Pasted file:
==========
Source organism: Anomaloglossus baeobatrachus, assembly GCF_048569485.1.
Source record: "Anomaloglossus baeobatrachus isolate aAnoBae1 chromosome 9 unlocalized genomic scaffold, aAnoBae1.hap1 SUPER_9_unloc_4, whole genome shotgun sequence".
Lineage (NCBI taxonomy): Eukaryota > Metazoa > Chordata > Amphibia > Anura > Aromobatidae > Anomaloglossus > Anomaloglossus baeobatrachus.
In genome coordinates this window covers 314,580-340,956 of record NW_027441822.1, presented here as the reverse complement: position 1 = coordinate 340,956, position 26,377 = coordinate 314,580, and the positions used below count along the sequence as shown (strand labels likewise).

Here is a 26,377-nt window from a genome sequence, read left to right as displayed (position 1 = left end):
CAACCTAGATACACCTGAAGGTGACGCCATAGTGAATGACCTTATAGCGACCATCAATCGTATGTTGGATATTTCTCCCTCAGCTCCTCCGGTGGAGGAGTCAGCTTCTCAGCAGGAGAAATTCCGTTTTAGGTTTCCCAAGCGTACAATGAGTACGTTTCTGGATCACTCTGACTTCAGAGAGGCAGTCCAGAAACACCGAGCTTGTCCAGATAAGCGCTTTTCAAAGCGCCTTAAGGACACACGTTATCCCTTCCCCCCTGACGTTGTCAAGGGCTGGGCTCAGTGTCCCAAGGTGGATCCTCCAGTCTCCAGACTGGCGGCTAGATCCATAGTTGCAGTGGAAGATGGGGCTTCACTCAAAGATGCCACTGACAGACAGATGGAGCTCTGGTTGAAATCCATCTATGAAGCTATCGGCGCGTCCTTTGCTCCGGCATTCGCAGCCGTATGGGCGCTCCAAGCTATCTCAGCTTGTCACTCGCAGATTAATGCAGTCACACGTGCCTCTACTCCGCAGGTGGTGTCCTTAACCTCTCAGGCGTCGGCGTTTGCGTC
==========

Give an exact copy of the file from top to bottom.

Source organism: Anomaloglossus baeobatrachus, assembly GCF_048569485.1.
Source record: "Anomaloglossus baeobatrachus isolate aAnoBae1 chromosome 9 unlocalized genomic scaffold, aAnoBae1.hap1 SUPER_9_unloc_4, whole genome shotgun sequence".
Lineage (NCBI taxonomy): Eukaryota > Metazoa > Chordata > Amphibia > Anura > Aromobatidae > Anomaloglossus > Anomaloglossus baeobatrachus.
In genome coordinates this window covers 314,580-340,956 of record NW_027441822.1, presented here as the reverse complement: position 1 = coordinate 340,956, position 26,377 = coordinate 314,580, and the positions used below count along the sequence as shown (strand labels likewise).

Here is a 26,377-nt window from a genome sequence, read left to right as displayed (position 1 = left end):
CAACCTAGATACACCTGAAGGTGACGCCATAGTGAATGACCTTATAGCGACCATCAATCGTATGTTGGATATTTCTCCCTCAGCTCCTCCGGTGGAGGAGTCAGCTTCTCAGCAGGAGAAATTCCGTTTTAGGTTTCCCAAGCGTACAATGAGTACGTTTCTGGATCACTCTGACTTCAGAGAGGCAGTCCAGAAACACCGAGCTTGTCCAGATAAGCGCTTTTCAAAGCGCCTTAAGGACACACGTTATCCCTTCCCCCCTGACGTTGTCAAGGGCTGGGCTCAGTGTCCCAAGGTGGATCCTCCAGTCTCCAGACTGGCGGCTAGATCCATAGTTGCAGTGGAAGATGGGGCTTCACTCAAAGATGCCACTGACAGACAGATGGAGCTCTGGTTGAAATCCATCTATGAAGCTATCGGCGCGTCCTTTGCTCCGGCATTCGCAGCCGTATGGGCGCTCCAAGCTATCTCAGCTTGTCACTCGCAGATTAATGCAGTCACACGTGCCTCTACTCCGCAGGTGGTGTCCTTAACCTCTCAGGCGTCGGCGTTTGCGTC